Merck & Co. ($MRK) is reported to have put a block of old products up for sale in India, reigniting speculation it is moving ahead with plans to divest its legacy drug business.
The Economic Times has suggested Merck's MSD India unit is trying to find buyers for a block of older, primary care products to focus on a few higher-growth products such as its diabetes drug Januvia and cancer therapy Keytruda, as well as its vaccine portfolio.
MSD India and Merck's corporate headquarters in the U.S. did not respond to requests for comment on the plans. However, if confirmed, the sale suggests the group may be moving ahead with a plan to hive off its older products--at least in some markets.
Rumors that Merck wants to sell its off-patent drugs--what it calls "diversified brands"--first emerged in 2014, around the same time that the company also decided to jettison its consumer health business. At the time, analysts suggested a block sale of the entire division could bring in around $15 billion.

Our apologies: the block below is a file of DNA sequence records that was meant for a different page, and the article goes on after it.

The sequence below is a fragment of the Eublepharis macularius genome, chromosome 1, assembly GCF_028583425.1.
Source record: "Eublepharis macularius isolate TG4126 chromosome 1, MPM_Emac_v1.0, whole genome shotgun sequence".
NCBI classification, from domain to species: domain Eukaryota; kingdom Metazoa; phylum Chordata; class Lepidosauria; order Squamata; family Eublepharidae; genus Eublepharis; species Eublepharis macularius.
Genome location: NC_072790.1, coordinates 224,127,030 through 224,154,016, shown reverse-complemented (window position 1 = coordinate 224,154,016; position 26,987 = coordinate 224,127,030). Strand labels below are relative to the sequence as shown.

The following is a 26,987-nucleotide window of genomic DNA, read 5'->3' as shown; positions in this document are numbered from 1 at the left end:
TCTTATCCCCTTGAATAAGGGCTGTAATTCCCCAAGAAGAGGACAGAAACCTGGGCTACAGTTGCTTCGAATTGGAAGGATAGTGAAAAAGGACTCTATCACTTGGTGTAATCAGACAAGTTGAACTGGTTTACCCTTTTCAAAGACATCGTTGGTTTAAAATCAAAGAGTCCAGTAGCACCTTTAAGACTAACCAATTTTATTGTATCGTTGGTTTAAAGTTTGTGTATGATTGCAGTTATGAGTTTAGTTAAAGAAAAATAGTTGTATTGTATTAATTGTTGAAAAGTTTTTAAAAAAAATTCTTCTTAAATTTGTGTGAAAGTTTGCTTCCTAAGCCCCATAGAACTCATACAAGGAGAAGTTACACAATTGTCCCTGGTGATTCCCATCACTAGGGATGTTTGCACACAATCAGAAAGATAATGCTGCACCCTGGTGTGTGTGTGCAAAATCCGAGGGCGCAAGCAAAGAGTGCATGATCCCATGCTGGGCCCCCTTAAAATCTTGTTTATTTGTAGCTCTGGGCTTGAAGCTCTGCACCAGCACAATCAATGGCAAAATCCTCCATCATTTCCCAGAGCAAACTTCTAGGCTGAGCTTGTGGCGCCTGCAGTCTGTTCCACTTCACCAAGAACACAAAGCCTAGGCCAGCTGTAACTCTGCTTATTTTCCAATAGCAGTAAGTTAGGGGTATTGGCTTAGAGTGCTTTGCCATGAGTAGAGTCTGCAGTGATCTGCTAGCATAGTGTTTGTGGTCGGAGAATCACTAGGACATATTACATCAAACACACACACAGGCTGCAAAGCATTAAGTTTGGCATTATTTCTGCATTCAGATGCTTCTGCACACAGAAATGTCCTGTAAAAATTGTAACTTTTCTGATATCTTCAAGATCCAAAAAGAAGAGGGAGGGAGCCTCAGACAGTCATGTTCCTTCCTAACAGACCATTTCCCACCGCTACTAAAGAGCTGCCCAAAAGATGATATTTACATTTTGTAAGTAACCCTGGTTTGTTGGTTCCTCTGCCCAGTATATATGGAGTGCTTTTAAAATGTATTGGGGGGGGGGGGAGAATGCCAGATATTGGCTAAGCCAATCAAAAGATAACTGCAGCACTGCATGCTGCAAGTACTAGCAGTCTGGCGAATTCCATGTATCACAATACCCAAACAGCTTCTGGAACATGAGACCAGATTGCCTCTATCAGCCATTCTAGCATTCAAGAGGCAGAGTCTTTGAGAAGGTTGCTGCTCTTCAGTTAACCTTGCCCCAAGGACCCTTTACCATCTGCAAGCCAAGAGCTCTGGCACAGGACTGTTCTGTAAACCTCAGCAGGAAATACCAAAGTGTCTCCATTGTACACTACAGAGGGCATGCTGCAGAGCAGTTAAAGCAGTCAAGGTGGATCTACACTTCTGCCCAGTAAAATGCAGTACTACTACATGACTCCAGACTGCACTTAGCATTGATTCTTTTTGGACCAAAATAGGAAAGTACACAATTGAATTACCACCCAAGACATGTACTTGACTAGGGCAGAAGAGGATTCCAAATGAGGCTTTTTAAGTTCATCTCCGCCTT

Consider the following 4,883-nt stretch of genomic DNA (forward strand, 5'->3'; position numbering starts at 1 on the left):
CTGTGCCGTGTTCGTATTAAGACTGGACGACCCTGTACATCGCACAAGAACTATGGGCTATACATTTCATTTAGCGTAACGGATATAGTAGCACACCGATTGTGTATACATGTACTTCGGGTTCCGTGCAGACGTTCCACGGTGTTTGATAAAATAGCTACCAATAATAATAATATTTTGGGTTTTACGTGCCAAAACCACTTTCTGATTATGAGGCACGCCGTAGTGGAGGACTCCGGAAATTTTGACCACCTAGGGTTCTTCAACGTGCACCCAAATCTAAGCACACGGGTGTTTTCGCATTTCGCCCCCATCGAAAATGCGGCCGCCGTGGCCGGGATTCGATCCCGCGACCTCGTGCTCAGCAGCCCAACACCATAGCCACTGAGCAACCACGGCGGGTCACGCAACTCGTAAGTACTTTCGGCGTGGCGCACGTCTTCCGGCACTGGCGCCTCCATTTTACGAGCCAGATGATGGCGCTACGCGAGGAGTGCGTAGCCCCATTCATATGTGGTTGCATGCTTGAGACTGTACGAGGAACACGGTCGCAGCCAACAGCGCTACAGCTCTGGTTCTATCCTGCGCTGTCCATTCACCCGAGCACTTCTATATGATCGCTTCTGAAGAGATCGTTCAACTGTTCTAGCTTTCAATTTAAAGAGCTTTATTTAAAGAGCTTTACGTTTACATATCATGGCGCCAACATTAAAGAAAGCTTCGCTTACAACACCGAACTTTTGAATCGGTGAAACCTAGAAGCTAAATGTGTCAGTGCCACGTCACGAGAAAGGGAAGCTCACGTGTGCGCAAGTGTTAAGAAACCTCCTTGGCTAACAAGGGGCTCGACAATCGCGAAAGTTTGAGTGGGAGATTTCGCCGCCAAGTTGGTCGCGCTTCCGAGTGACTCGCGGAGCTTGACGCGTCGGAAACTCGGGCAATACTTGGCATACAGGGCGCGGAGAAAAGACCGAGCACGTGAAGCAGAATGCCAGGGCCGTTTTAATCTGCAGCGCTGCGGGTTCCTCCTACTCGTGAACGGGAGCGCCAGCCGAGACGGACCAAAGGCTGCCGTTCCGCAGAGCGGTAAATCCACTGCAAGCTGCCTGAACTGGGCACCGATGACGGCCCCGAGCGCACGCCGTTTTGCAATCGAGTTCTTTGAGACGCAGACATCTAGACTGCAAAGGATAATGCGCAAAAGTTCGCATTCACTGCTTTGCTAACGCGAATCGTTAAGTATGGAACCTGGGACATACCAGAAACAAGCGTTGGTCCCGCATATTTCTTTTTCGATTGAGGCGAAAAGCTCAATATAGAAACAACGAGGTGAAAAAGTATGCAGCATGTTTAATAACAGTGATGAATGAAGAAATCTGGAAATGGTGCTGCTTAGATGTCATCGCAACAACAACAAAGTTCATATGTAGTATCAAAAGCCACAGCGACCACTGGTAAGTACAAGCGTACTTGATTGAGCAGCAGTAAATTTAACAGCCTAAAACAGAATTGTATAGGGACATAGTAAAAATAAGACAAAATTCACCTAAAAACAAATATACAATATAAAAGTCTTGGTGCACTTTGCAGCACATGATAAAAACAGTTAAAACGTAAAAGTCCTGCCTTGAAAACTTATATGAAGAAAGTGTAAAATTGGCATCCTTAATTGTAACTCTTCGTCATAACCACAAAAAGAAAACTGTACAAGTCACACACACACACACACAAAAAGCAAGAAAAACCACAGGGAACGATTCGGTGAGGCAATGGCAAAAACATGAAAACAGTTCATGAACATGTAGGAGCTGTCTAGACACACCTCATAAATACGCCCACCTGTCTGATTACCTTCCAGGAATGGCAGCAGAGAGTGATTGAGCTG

The consumer health unit was sold to Bayer later that year for $14.2 billion, with the proceeds helping to fuel a string of pipeline-expanding deals. Since then, investors have repeatedly raised the matter of a diversified brands sale in Merck's quarterly results briefings.
Last month, Merck CEO Kenneth Frazier fended off questions about its plans for the division once again, saying: "As we look across our entire business we continue to challenge ourselves to determine whether specific assets including--diversified brands--would have more value outside Merck or as part of our business."
"We are really focused on prioritization," he added.
This year has already seen Merck dissolve a joint venture with India's Sun Pharmaceutical Industries to develop and market branded generic drugs for emerging markets, while in 2015 it bowed out of a similar JV with China's Simcere Pharmaceutical.
Other recent streamlining decisions have included the termination of a vaccines partnership with Sanofi ($SNY) in Europe, the sale of its ophthalmology business to Santen, and an exit from a longstanding gastrointestinal partnership with AstraZeneca ($AZN).
That ties in with a current trend among Big Pharma companies to sell and trade businesses that lie outside their core focus, something which has also been evident in the Indian market. The ET notes that last year Belgian drugmaker UCB sold off a batch of old products to Dr. Reddy's Laboratories ($RDY), adding that AZ has also slimmed down its branded generic presence there.
- read the article from the Economic Times
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